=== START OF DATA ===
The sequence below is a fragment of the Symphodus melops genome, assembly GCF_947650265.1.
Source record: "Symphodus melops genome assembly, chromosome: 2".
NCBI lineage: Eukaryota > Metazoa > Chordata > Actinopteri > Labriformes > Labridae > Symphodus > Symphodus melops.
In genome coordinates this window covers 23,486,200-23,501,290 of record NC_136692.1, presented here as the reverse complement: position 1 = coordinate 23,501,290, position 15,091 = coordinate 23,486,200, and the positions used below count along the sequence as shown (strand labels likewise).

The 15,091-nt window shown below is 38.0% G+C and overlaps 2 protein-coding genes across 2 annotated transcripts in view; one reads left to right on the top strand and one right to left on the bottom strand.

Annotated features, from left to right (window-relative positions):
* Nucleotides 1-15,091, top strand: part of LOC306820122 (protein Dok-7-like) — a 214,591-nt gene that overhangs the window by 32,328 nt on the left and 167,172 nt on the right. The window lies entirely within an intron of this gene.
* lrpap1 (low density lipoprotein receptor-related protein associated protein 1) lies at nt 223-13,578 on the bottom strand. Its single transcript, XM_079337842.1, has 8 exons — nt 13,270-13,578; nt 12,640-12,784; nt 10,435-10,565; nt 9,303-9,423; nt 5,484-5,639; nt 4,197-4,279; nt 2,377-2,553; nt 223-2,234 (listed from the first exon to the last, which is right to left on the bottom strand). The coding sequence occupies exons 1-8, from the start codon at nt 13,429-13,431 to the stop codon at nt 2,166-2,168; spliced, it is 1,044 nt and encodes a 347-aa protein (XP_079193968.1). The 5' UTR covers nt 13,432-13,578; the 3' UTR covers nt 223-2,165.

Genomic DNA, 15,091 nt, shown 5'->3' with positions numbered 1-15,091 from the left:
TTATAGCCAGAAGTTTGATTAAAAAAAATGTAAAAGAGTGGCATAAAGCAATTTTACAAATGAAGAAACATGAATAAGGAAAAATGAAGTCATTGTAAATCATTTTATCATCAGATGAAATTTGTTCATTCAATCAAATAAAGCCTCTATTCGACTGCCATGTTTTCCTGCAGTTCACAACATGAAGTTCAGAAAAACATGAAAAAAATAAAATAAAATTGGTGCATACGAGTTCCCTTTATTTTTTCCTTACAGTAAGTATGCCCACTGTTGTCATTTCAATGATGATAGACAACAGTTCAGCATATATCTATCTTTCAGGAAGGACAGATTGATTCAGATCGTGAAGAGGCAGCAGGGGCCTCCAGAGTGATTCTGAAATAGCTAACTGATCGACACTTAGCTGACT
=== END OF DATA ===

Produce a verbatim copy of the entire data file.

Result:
The sequence below is a fragment of the Symphodus melops genome, assembly GCF_947650265.1.
Source record: "Symphodus melops genome assembly, chromosome: 2".
NCBI lineage: Eukaryota > Metazoa > Chordata > Actinopteri > Labriformes > Labridae > Symphodus > Symphodus melops.
In genome coordinates this window covers 23,486,200-23,501,290 of record NC_136692.1, presented here as the reverse complement: position 1 = coordinate 23,501,290, position 15,091 = coordinate 23,486,200, and the positions used below count along the sequence as shown (strand labels likewise).

The 15,091-nt window shown below is 38.0% G+C and overlaps 2 protein-coding genes across 2 annotated transcripts in view; one reads left to right on the top strand and one right to left on the bottom strand.

Annotated features, from left to right (window-relative positions):
* Nucleotides 1-15,091, top strand: part of LOC306820122 (protein Dok-7-like) — a 214,591-nt gene that overhangs the window by 32,328 nt on the left and 167,172 nt on the right. The window lies entirely within an intron of this gene.
* lrpap1 (low density lipoprotein receptor-related protein associated protein 1) lies at nt 223-13,578 on the bottom strand. Its single transcript, XM_079337842.1, has 8 exons — nt 13,270-13,578; nt 12,640-12,784; nt 10,435-10,565; nt 9,303-9,423; nt 5,484-5,639; nt 4,197-4,279; nt 2,377-2,553; nt 223-2,234 (listed from the first exon to the last, which is right to left on the bottom strand). The coding sequence occupies exons 1-8, from the start codon at nt 13,429-13,431 to the stop codon at nt 2,166-2,168; spliced, it is 1,044 nt and encodes a 347-aa protein (XP_079193968.1). The 5' UTR covers nt 13,432-13,578; the 3' UTR covers nt 223-2,165.

Genomic DNA, 15,091 nt, shown 5'->3' with positions numbered 1-15,091 from the left:
TTATAGCCAGAAGTTTGATTAAAAAAAATGTAAAAGAGTGGCATAAAGCAATTTTACAAATGAAGAAACATGAATAAGGAAAAATGAAGTCATTGTAAATCATTTTATCATCAGATGAAATTTGTTCATTCAATCAAATAAAGCCTCTATTCGACTGCCATGTTTTCCTGCAGTTCACAACATGAAGTTCAGAAAAACATGAAAAAAATAAAATAAAATTGGTGCATACGAGTTCCCTTTATTTTTTCCTTACAGTAAGTATGCCCACTGTTGTCATTTCAATGATGATAGACAACAGTTCAGCATATATCTATCTTTCAGGAAGGACAGATTGATTCAGATCGTGAAGAGGCAGCAGGGGCCTCCAGAGTGATTCTGAAATAGCTAACTGATCGACACTTAGCTGACT